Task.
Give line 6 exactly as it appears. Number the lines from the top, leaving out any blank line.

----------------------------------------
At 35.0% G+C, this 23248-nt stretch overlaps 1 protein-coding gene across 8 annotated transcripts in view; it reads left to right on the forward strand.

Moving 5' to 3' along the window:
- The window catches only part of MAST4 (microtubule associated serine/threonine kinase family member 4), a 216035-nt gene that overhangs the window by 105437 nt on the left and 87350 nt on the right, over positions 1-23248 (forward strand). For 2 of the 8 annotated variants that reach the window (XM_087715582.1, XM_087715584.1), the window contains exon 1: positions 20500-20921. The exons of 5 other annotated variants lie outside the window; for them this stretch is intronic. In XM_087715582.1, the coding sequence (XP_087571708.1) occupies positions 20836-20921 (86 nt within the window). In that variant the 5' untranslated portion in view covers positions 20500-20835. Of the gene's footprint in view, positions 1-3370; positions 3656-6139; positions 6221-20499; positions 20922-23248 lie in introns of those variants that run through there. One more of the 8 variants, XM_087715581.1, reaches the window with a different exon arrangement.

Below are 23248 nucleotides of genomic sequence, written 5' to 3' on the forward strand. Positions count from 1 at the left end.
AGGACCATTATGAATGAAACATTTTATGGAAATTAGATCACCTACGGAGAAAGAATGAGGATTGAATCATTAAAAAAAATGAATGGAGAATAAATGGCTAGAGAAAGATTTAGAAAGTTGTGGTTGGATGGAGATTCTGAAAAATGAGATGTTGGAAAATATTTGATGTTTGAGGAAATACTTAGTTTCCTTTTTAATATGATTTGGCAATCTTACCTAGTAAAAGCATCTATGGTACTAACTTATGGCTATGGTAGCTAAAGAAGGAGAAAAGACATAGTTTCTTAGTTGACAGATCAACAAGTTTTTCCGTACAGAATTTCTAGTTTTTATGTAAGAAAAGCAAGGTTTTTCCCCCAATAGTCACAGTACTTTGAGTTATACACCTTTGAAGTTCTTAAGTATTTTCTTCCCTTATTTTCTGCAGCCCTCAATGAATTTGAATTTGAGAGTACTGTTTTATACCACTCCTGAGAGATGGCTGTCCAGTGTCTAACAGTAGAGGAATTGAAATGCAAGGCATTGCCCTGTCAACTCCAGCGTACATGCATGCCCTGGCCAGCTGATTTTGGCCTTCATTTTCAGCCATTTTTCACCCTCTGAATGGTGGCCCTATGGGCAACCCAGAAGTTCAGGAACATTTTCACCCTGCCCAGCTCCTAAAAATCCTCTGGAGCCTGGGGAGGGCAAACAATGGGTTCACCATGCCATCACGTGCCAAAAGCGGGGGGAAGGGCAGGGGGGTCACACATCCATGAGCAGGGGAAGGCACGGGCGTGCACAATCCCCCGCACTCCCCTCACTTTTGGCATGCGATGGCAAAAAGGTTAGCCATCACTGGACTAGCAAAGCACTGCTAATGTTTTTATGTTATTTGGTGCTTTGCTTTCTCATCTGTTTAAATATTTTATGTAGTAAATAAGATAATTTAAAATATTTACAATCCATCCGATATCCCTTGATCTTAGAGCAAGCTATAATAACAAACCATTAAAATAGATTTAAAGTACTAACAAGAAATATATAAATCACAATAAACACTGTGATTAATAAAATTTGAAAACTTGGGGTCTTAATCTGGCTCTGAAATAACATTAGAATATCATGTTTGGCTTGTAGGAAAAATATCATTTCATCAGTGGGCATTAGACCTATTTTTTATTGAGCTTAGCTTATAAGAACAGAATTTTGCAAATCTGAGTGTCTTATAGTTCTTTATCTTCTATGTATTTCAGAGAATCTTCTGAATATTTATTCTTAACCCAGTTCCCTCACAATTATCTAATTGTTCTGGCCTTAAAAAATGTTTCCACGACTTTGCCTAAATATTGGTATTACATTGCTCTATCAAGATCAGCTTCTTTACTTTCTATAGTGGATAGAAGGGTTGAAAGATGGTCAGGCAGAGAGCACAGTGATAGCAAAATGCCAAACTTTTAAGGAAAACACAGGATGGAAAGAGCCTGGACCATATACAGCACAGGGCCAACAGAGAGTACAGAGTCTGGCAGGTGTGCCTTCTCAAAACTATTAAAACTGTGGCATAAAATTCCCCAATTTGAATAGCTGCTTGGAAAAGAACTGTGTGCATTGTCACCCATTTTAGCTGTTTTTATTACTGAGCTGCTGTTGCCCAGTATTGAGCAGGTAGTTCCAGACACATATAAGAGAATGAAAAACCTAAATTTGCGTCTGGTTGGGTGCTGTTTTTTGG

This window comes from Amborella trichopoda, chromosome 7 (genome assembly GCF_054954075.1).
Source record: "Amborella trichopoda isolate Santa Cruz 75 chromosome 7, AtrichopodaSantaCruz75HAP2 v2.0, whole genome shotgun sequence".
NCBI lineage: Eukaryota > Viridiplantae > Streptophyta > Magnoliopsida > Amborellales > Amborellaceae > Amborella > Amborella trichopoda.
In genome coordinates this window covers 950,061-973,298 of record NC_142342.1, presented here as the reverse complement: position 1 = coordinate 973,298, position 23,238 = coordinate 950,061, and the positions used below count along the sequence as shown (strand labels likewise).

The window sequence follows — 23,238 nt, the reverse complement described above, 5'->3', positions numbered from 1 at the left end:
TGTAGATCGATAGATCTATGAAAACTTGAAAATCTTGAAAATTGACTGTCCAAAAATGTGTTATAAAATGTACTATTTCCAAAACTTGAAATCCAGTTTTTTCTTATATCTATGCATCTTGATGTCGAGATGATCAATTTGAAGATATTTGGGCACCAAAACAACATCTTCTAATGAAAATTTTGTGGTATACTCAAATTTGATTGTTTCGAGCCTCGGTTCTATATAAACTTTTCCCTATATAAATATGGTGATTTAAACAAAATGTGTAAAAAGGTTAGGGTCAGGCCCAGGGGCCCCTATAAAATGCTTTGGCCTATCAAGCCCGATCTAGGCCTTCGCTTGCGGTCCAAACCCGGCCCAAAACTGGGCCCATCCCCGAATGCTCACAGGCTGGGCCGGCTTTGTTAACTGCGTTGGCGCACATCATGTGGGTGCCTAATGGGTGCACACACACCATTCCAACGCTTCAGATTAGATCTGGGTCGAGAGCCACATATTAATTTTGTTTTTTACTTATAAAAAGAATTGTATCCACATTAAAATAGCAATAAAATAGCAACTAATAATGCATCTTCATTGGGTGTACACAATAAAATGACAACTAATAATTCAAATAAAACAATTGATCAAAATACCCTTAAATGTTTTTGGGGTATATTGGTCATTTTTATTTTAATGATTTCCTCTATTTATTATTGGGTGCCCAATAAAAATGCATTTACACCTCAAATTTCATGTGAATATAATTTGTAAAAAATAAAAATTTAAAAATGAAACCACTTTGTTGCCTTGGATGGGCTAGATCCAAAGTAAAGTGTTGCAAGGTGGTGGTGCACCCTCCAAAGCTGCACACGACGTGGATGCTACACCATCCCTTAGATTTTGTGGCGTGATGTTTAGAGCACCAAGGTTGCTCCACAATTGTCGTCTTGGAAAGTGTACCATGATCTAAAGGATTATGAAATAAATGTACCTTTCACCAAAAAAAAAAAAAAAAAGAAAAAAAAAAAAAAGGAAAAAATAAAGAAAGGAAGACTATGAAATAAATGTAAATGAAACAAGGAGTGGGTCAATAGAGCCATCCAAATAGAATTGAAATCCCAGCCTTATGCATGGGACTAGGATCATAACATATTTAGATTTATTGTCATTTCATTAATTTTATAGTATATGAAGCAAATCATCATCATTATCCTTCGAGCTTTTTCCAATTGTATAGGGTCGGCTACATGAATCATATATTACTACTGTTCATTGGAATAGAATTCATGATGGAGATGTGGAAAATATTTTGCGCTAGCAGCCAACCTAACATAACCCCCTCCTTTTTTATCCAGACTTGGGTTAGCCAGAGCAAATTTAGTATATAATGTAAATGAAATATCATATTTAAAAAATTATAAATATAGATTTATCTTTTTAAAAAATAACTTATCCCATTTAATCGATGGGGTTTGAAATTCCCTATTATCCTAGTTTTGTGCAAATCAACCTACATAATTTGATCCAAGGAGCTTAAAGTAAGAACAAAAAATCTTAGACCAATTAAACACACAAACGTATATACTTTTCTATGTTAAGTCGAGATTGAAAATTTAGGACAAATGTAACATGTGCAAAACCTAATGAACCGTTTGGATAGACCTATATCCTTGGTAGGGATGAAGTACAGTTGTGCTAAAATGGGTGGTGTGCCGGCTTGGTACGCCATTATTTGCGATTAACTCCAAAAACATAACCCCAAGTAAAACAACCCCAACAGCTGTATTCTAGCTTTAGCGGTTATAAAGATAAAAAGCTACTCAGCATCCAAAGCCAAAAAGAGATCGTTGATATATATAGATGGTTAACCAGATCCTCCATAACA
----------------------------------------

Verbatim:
This window comes from Amborella trichopoda, chromosome 7 (genome assembly GCF_054954075.1).